FOCUS: Abstract Evocative

Filed in Past Exhibitions by on April 1, 2017

April 1 – 30, 2017

Saturday, April 1, 4 – 6 PM

on view in the Main Gallery

Juror’s Statement

Abstract art seems to spring forth from one of two directions: from the soul or from nature, and either way it has its own evocative power. That’s what the title of this exhibition refers to: does the art take you somewhere? Make you think of something or feel some way or another? Is it evocative?

The great artist Howard Hodgkin described his abstract paintings as “representational pictures of emotional situations.” I would say that many of the paintings in this show fit that description, but that many others are the obverse: emotional pictures of representational situations.

Take Mercedes Cecilia’s gorgeous impressionistic paintings of trees and lakes, or Gabe Brown’s landscape-evocative jewels begging us to consider the natural world in these modern times, or Chris Engel’s luscious abstractions with figurative titles that help the viewer to see the source material and to measure the aesthetic distance traveled by the artist, serving much the same purpose as a jazz standard.

Jazz, it turns out, is, for me anyway, a perfect metaphor for much of the work in this show, whether it’s Stephen Niccolls’ energetic and expertly created compositions, Diane Dwyer’s moving and serene improvisations or Carole P. Kunstadt’s weavings of musical scores and devotional texts. Virtuosic solos can almost be heard and can certainly be seen in the lyrical abstractions of Ellen Jouret-Epstein and Paulette Deborah Esrig’s dynamic stoneware sculptures truly evoke the motions and rhythms of jazz dance.

Just as countless jazz composers have noodled with mathematics and compositions, so too do Lucille Colin, a mathematics and fine arts double major in college, who writes that she’s “drawn to abstraction because it is similar to a mathematical puzzle,” and Astrid Fitzgerald, whose beautiful precisions have “a formal basis in philosophical geometry … and most importantly the Golden Mean Ratio.”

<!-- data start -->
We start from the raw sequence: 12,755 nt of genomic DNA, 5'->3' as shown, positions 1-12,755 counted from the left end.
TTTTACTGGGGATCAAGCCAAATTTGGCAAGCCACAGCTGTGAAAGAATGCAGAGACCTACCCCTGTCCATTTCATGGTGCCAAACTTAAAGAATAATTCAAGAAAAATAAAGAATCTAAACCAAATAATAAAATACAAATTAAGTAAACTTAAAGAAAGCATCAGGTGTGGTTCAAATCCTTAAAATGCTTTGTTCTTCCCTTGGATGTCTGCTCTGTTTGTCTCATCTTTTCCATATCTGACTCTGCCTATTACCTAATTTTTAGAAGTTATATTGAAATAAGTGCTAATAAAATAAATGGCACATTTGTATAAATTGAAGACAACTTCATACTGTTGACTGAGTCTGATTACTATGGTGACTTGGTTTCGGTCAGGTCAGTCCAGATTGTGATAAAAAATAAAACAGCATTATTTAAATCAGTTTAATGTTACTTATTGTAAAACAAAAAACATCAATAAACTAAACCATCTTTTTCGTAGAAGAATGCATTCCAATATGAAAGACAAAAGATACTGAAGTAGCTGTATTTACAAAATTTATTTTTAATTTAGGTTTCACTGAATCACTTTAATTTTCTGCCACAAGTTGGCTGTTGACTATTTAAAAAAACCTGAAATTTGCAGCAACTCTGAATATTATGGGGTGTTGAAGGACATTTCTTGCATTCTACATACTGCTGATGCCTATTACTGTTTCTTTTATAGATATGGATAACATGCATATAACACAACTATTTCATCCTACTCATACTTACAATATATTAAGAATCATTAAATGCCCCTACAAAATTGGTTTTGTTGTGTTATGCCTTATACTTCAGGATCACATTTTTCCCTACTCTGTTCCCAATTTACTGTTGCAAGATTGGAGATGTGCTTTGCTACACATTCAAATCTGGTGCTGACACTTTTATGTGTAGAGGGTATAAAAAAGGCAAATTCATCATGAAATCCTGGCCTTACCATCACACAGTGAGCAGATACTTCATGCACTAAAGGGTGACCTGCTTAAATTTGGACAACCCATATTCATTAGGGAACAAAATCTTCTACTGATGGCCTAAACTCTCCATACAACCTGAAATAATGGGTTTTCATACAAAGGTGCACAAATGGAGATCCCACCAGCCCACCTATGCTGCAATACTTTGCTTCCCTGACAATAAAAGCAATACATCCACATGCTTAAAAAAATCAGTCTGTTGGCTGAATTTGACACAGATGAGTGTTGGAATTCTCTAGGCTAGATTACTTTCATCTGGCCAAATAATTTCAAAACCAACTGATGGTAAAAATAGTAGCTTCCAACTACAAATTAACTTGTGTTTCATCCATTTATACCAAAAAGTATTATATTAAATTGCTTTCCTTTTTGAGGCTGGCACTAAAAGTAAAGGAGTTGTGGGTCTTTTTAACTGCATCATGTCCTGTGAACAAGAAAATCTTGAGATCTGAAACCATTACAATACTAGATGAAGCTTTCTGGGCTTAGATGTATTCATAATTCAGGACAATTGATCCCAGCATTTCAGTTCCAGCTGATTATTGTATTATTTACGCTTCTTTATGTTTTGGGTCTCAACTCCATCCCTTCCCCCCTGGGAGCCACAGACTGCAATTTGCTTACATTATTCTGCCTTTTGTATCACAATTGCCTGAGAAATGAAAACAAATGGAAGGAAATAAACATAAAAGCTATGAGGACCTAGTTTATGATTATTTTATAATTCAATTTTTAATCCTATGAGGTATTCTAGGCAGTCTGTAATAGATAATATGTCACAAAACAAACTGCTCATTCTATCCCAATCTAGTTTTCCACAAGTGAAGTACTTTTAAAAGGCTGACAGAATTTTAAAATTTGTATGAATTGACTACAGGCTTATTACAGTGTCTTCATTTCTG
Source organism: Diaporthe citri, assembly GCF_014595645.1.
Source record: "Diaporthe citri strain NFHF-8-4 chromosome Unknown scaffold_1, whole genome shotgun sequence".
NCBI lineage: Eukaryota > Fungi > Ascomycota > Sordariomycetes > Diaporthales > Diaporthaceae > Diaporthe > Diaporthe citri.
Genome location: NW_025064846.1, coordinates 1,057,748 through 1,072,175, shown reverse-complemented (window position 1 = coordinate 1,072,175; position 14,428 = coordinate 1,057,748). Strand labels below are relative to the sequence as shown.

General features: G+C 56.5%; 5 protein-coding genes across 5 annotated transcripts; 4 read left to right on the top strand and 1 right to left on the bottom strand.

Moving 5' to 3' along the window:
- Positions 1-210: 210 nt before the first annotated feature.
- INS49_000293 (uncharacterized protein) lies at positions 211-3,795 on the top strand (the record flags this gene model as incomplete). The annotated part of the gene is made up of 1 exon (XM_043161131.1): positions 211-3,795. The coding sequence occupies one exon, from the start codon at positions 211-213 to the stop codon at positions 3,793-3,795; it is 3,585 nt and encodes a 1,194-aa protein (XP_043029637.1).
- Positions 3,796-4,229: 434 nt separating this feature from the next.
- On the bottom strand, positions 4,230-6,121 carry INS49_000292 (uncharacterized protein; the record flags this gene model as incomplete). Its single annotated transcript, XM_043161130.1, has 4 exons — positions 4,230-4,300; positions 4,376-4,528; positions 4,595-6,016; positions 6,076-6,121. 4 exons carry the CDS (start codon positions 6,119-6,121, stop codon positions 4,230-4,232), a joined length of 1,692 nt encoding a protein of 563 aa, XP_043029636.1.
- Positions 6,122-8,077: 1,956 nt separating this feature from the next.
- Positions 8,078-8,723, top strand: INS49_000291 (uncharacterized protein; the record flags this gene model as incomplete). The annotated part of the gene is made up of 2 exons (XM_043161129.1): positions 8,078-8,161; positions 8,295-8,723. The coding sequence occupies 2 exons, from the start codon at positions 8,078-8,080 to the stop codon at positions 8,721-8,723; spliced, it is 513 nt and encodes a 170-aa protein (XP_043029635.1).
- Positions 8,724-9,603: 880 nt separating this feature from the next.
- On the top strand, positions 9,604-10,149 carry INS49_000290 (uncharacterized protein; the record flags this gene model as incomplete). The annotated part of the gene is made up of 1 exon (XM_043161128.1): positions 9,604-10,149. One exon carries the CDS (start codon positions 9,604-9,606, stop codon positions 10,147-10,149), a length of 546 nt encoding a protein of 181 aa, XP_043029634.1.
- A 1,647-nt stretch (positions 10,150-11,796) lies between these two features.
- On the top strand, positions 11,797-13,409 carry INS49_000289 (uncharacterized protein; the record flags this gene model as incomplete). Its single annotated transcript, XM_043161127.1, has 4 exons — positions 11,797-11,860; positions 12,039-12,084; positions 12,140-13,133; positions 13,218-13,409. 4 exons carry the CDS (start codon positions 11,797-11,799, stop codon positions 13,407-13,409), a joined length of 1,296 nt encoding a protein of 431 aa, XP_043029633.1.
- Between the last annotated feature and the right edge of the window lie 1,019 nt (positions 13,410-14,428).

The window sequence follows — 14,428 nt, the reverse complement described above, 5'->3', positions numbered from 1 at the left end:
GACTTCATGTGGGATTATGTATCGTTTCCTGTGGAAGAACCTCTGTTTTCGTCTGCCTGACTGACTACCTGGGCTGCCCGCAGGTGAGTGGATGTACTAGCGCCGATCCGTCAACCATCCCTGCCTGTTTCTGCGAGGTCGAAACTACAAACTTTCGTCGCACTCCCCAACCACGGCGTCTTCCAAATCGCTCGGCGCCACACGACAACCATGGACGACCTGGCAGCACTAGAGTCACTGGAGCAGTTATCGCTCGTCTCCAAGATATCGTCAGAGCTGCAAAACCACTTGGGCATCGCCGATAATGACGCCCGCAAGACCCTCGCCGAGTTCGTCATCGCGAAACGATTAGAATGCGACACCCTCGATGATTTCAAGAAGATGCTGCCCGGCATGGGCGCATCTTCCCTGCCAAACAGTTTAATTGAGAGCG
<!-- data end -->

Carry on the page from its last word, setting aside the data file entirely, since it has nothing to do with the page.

How delightful are these artists, providing us with so many beautiful creations and so much emotional or representational resonance? This, to me, is the great promise of abstract art: to take the viewer out of their head and to relate directly to their soul. These 10 artists have all succeeded on this front for me. I hope you, dear viewers, agree.

Juror, Norm Magnusson

Norm Magnusson is an artist and independent curator, who has created and curated exhibitions for museums and galleries around the world. He’s won numerous fellowships and grants, most recently being honored with the Ulster County Executive’s Award for Art in Public Places in 2017, for his ‘historical’ markers with contemporary social and political content on them.

Tags: , ,

About the Author ()

Comments are closed.